In December 2008 a conference entitled 'Between the Personal and the Political: local Comics and Caricatures' took place in Bezalel Academy of Arts and Design. It has turned to be one of the most colourful and extravagant conferences incorporating a wide array of participants – academic scholars, cartoonists and caricaturists, as well as a handful of amateurs debating comics and caricatures from each and every possible angle. The lectures as well as the portfolios exhibited have proven that along its role as a political-critical medium, comics and caricatures take a vital stand in unveiling social stereotypes, gender issues as well as historical and traumatic national events, and that comics and caricatures are no less reflective than other arts. It was one of the rare conferences attracting a huge number of students, colleagues and a variety of people who filled Bezalel halls to their limit.
The papers and portfolios gathered in this issue rely mostly on the material presented in the above mentioned conference. In the first section of this issue we have included seven academic papers treating comics and caricatures as a reflective media. Most of the papers refer mainly to the Holocaust, the Israeli-Palestinian conflict, to Terror and to the question of molding new historiography and collective memory. Dani Filc takes a stand towards the concept 'populism' treating it with Superman showing that it represents real tendencies in the development of American culture. In this vein one should approach Ory bartal's paper who eloquently discusses the role of comics in depicting traumatic events such as the Holocaust, Sabra and Shatila massacre and the atomic bomb dropped during Second World War on Japan. The same goes with Ben Baruch Blich's paper who treats comics as a source of knowledge, as in the case of the Jewish Holocaust during the Second World War. Frank Moller goes a step further connecting comics with what is labeled in the paper as 'the theory of security' meaning that both security and comics require audience participation, the one to render decision making whereas the other involves animating story lines. Dana Arieli-Horowitz collaborating with Efrat Golan, both contributed a paper analyzing Trauma vis-à-vis comics such as Palestine (Joe Sacco), The shadow of no Towers (Art Spiegelman), Exit Wounds (Roto Modan) and others.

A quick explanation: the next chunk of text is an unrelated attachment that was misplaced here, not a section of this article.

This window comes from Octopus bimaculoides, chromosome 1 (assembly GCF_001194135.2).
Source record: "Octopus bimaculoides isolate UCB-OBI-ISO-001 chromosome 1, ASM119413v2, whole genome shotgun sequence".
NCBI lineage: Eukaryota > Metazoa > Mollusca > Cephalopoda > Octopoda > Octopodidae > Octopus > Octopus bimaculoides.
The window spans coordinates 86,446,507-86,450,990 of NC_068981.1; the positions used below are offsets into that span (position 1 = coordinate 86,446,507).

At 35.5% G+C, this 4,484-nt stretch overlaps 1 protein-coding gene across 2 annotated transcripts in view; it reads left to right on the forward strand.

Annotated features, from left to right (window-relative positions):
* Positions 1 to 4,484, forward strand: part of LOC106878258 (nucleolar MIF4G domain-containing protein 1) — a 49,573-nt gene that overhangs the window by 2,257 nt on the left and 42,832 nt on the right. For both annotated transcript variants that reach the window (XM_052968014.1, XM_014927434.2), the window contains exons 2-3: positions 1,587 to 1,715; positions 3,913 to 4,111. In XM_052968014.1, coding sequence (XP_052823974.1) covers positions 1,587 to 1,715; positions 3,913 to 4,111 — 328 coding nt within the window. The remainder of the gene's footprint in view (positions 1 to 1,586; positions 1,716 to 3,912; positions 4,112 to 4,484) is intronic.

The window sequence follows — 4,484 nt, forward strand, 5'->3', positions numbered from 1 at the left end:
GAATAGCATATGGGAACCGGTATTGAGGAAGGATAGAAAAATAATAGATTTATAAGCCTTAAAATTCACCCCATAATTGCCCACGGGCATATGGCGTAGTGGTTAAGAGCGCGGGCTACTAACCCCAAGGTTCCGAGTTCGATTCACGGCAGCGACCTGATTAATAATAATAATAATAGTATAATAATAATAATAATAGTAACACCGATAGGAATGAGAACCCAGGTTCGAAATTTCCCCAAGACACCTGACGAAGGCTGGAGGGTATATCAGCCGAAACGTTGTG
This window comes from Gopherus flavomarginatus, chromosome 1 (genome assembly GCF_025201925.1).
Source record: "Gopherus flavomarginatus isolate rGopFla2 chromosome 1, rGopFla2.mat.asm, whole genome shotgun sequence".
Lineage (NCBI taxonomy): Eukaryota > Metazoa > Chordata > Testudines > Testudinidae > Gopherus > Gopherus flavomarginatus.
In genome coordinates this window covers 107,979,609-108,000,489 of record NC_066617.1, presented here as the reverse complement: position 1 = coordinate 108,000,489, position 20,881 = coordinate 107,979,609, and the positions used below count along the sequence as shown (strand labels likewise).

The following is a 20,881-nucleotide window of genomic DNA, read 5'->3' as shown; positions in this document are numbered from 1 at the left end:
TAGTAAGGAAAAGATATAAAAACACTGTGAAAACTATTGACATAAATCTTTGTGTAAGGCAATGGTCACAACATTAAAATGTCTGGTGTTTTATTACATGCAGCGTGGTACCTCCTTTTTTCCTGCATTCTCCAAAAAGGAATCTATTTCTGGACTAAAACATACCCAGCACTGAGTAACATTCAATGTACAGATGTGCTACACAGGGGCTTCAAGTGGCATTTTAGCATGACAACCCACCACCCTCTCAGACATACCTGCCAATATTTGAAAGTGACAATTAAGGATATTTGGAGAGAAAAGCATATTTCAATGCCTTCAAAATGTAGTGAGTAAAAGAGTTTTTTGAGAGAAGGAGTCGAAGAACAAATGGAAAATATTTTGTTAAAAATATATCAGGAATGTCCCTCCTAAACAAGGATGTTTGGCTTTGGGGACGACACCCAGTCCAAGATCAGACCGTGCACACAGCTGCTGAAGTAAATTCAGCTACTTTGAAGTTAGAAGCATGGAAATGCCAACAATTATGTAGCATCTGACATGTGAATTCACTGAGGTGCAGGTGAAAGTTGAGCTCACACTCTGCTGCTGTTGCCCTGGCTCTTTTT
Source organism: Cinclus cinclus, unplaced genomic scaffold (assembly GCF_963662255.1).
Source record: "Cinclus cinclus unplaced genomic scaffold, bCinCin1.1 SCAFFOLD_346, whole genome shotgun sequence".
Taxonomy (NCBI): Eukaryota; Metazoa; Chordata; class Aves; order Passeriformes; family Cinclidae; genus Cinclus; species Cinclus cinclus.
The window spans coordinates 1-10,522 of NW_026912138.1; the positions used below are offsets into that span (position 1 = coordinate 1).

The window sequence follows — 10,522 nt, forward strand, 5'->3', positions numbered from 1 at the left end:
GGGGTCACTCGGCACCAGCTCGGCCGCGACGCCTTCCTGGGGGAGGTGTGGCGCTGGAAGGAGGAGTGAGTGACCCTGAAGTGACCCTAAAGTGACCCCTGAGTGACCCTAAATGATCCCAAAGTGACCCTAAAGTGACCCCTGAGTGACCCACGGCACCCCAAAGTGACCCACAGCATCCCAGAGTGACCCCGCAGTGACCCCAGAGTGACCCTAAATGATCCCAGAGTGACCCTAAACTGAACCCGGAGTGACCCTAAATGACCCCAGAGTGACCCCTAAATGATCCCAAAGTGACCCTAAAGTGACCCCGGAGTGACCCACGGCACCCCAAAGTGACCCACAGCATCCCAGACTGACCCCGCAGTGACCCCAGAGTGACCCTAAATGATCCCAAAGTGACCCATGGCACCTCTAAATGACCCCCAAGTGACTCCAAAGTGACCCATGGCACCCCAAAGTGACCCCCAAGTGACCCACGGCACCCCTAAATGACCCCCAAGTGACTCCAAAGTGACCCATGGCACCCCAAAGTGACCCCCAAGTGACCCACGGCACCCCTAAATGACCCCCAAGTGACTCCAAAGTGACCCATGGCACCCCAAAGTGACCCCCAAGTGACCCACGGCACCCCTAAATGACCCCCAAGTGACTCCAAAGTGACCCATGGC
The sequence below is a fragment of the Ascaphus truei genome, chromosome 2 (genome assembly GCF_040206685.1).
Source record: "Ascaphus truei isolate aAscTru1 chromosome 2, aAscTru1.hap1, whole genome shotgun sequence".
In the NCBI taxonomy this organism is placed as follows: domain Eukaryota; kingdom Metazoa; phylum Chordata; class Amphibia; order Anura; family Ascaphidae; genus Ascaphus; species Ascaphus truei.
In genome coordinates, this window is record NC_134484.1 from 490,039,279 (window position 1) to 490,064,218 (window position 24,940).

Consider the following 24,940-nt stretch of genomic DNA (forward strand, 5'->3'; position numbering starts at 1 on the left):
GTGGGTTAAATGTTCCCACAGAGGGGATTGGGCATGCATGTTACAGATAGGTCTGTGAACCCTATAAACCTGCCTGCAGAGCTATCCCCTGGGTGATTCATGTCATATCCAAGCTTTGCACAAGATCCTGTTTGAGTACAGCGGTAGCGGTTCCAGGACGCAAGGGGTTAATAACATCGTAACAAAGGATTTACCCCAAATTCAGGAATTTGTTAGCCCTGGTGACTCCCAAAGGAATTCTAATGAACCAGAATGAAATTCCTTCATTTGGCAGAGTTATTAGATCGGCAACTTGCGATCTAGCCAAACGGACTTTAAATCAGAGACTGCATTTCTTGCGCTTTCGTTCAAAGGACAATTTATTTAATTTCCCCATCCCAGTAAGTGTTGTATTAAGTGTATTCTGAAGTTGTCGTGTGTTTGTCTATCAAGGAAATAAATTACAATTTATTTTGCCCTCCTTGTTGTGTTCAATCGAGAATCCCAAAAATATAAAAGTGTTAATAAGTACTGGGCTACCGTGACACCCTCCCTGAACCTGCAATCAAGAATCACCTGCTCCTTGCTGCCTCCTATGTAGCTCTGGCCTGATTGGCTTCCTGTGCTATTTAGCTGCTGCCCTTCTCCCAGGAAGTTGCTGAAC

Two papers are dedicated to caricatures. The one written by Orly Rachimiyan in which she debates the role of Iranian caricatures depicting the Israeli-Palestinian conflict. The other paper was contributed by Gal Ventura who takes us to the 19th century's caricatures rendering the new approach of breast feeding.
In the sections to follow we have included personal insights of artists presenting papers and portfolios of their own work and views, reviews on books and exhibitions.
No doubt, it is an issue endowed with rich, original and interesting materials, none of which has been published elsewhere.